CenterPoint Energy, which hopes to bring the largest ever stranded cost offering next year, has taken steps,at the request of regulators to increase transparency in its deals, hopefully leading to a sector-wide trend. Interestingly, several past issuers have de-registered, or suspended filings, on their outstanding transactions. Using programmatic ABS issuers such as Sallie Mae as a benchmark, CenterPoint voluntarily committed to expand the data reported in quarterly filings and begin reporting additional performance and collections data on its Web site, sources said.

The move comes as CenterPoint is in the planning stages of a $4 billion to $6 billion offering via Morgan Stanley and the Public Utility Commission of Texas (PUCT). The commission aims to differentiate the state as the most investor-friendly in the stranded asset universe. The state also claims it will ensure the lowest electricity rates to electricity consumers.

Together, CenterPoint, the PUCT and its financial advisor Saber Partners LLC are pushing to set a best-practices standard for RRB issuers, even though, by nature, energy producers are not reliant on the ABS market for funding. The goal is an unusual one for these issuers - to assure the lowest cost to the consumer, according to PUCT Chairwoman Rebecca Klein.

Despite the unique strengths, such as a legislatively mandated periodic true-up mechanism and an inability of consumers to avoid payment - both of which are pointed out repeatedly by researchers - the sector pays a liquidity premium versus other fixed-rate asset classes. Outstanding Texas RRBs, however, are the tightest in the sector, frequently pricing in line with more liquid credit card ABS.

Due to the off-the-run status, these typically one-off deals have been forgotten by some issuers following pricing and are viewed by some as "orphaned children." In fact, of the 21 deals to price since 1997, eight have been either de-registered, pursuant to Rule 15-15D, or have seen filings stop altogether, for no apparent reason, according to filings with the Securities and Exchange Commission. Texas regulators, with the help of Saber, hope to change that.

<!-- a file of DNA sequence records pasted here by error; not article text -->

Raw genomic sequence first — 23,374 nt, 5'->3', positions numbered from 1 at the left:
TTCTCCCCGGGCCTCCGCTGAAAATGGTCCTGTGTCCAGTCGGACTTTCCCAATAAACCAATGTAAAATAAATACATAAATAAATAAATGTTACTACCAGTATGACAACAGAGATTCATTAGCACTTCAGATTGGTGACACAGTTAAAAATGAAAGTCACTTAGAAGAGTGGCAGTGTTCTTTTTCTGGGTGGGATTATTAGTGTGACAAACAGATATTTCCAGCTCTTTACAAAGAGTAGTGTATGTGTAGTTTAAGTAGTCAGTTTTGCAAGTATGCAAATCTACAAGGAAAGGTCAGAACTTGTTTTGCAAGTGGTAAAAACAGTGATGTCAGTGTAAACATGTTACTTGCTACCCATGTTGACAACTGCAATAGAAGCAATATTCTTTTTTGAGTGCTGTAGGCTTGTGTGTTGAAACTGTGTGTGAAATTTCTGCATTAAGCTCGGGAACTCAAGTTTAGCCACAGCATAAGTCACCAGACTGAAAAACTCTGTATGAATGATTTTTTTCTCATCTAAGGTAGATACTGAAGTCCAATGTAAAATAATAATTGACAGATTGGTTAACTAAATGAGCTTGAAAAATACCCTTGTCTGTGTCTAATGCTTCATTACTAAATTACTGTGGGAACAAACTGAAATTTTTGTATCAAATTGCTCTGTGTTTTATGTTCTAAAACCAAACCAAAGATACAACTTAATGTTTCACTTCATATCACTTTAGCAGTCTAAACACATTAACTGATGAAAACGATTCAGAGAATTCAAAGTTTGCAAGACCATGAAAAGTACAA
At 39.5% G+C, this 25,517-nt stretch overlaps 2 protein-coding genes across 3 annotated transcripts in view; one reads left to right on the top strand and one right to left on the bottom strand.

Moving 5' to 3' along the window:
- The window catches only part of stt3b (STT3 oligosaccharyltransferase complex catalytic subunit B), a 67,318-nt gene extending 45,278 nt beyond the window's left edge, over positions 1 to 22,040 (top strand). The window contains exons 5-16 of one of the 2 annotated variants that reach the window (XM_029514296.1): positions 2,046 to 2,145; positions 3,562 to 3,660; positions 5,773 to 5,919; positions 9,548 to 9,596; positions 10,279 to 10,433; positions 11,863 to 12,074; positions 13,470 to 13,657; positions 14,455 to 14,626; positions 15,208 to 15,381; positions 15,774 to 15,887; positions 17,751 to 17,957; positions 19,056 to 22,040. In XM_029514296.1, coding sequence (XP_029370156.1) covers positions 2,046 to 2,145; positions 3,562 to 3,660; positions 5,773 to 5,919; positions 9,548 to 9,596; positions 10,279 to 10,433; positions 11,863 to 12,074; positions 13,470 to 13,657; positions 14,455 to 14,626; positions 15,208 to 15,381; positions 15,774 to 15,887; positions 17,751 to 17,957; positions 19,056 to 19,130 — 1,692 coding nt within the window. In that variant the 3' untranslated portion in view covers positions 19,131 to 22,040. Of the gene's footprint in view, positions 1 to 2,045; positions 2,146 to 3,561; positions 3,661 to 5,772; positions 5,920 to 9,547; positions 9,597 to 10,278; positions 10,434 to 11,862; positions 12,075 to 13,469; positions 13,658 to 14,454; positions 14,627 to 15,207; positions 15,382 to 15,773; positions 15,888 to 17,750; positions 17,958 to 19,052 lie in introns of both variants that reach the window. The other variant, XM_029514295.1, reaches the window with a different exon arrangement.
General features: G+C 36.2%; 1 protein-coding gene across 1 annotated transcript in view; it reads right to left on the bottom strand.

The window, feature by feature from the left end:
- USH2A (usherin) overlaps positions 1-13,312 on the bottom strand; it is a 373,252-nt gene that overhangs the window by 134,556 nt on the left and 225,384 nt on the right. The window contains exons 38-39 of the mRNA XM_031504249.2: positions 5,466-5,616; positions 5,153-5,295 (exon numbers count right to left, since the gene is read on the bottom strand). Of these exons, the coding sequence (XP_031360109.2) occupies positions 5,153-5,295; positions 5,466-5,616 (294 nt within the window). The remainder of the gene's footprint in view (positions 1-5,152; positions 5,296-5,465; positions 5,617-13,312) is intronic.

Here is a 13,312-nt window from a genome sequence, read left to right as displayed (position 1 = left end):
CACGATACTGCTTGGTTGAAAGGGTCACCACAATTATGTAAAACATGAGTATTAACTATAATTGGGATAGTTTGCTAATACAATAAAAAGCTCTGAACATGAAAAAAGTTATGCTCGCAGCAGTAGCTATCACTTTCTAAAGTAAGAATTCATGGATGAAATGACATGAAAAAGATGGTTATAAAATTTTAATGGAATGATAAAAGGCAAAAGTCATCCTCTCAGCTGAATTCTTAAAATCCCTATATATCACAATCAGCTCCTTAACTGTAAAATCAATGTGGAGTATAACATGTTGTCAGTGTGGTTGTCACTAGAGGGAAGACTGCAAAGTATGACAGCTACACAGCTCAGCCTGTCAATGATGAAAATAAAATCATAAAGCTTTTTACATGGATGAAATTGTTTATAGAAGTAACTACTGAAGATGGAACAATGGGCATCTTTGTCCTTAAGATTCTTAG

Imagine the investor reaction if Ford Motor Credit, for example, de-registered and ceased reporting on its outstanding ABS. The trouble, notes Saber CEO Joseph Fichera, is that stranded cost issuers aim to price at levels comparable to others within the sector, rather than the benchmark issuers in other sectors of the ABS market. "RRBs are an asset class with a unique form of credit enhancement, the true-up. Imagine if a credit card issuer could ensure losses of less than 1%, as the true-up allows."

"At a time when the quality of information available to the market on some [issuer-specific] credit card-backed bonds and similar securities is getting worse, theCenterPoint/ PUCT effort to create a new best practice should enhance liquidity of CenterPoint's outstanding transition bonds," Fichera added. "Ratepayer costs on new CenterPoint issues, if any, could be lower as a result."

Currently, Texas is viewed in the top tier of states from which RRBs have been issued (see ASR 6/23/03). In addition to the current initiatives, as reported in ASR sister publication Investment Dealers' Digest, the PUCT has mandated that issuers hold competitive bidding for underwriters to win lead mandates. This is all in an effort to "ensure the lowest possible cost to Texas customers," added the PUCT's Klein.

Already the leader among RRB-issuing states, Texas originated RRBs have historically priced roughly 11 basis points through other states' bonds for three-year, 15 basis points through for seven-year and 20 basis points through for 10-year paper, traders said. Researchers have cited the favorable legal environment for energy concerns, as well as constituent support for utility holding companies - the leading employers - within the state.

"Of all the states involved in stranded cost securitization, Texas recognizes the timing issues and secondary liquidity importance to investors," Fichera summed up. "Most [RRB] issuers are not as concerned about the all-in cost of issuance, because it is easily and unequivocally passed on to the consumer.

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